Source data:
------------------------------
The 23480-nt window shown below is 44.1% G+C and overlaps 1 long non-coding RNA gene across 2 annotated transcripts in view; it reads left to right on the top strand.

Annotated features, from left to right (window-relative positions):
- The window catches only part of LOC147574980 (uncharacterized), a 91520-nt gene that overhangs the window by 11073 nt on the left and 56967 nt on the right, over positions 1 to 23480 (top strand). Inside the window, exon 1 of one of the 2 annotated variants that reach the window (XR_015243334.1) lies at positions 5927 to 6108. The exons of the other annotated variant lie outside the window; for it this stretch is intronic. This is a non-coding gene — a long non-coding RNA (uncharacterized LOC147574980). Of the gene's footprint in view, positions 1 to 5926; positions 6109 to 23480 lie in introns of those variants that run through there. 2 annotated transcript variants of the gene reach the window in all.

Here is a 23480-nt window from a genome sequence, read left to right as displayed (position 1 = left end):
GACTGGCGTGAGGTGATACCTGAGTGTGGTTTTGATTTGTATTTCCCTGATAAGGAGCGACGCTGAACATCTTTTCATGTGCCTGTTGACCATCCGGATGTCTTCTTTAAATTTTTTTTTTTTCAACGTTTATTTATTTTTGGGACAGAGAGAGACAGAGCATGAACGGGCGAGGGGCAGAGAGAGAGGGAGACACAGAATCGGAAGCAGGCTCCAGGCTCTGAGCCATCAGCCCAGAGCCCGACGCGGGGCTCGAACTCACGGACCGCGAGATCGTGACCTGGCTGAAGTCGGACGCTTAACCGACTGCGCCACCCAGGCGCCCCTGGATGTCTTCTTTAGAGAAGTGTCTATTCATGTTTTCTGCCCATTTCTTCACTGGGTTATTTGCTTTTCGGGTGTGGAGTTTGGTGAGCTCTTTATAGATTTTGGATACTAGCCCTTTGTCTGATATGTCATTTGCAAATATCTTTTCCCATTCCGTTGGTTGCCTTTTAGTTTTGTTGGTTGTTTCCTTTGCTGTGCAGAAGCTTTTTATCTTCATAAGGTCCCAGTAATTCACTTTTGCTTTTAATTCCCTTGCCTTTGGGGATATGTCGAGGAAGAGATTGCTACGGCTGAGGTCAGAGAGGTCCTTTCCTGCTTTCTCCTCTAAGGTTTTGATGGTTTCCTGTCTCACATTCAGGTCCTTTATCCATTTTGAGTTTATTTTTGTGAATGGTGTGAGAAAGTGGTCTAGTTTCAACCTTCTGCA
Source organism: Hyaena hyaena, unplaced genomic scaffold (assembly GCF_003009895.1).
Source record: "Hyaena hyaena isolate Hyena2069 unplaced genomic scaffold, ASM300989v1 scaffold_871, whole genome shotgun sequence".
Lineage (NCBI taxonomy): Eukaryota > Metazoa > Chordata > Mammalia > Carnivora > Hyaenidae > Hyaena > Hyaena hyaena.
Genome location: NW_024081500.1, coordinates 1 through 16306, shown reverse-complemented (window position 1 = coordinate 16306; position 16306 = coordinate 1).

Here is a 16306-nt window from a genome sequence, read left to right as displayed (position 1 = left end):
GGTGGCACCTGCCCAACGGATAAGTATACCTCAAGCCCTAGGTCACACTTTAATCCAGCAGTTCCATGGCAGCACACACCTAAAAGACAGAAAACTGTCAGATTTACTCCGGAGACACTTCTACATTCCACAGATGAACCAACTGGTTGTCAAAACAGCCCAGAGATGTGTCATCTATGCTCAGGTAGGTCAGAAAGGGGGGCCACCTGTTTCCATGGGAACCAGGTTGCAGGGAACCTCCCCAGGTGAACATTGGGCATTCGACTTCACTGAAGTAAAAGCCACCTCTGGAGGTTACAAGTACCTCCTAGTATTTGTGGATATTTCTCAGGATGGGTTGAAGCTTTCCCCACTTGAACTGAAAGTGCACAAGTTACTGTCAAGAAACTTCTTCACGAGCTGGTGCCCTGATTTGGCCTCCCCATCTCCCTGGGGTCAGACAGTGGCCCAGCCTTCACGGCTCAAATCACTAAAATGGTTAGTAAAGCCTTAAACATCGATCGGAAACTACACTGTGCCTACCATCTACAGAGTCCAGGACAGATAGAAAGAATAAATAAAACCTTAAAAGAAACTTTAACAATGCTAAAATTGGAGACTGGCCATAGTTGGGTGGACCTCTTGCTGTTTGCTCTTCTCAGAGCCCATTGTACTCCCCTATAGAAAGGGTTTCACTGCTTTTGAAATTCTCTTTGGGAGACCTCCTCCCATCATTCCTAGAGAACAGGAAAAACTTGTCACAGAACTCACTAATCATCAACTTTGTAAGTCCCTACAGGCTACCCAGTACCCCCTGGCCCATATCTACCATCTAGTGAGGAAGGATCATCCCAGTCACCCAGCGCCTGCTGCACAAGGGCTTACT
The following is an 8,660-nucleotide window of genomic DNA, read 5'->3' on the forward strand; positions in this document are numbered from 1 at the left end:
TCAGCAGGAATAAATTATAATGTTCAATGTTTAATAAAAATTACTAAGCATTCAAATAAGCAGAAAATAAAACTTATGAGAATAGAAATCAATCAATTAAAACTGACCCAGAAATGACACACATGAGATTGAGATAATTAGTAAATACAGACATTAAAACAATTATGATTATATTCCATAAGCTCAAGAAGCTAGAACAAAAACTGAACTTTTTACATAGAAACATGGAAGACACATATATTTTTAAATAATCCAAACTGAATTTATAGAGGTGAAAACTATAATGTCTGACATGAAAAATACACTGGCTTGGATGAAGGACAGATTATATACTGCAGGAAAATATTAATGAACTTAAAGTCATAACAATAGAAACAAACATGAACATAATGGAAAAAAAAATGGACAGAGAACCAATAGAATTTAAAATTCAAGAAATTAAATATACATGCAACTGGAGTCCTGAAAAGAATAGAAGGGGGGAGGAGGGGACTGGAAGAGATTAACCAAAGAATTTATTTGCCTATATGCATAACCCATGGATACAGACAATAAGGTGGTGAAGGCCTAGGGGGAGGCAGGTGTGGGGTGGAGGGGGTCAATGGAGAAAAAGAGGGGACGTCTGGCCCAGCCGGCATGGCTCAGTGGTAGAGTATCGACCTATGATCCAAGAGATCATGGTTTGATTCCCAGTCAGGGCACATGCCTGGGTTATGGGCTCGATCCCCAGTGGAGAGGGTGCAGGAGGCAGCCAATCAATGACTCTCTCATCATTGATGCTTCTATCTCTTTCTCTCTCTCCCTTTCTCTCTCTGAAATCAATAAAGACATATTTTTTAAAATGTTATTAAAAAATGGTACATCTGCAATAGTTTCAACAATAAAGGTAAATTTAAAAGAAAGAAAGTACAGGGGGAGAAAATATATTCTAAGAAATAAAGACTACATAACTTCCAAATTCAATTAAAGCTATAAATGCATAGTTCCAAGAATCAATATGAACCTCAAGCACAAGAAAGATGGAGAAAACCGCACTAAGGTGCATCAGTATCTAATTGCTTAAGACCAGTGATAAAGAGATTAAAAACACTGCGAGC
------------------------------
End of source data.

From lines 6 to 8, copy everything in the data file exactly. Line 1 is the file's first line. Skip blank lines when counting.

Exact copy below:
Source organism: Hyaena hyaena, unplaced genomic scaffold (assembly GCF_003009895.1).
Source record: "Hyaena hyaena isolate Hyena2069 unplaced genomic scaffold, ASM300989v1 scaffold_871, whole genome shotgun sequence".
Lineage (NCBI taxonomy): Eukaryota > Metazoa > Chordata > Mammalia > Carnivora > Hyaenidae > Hyaena > Hyaena hyaena.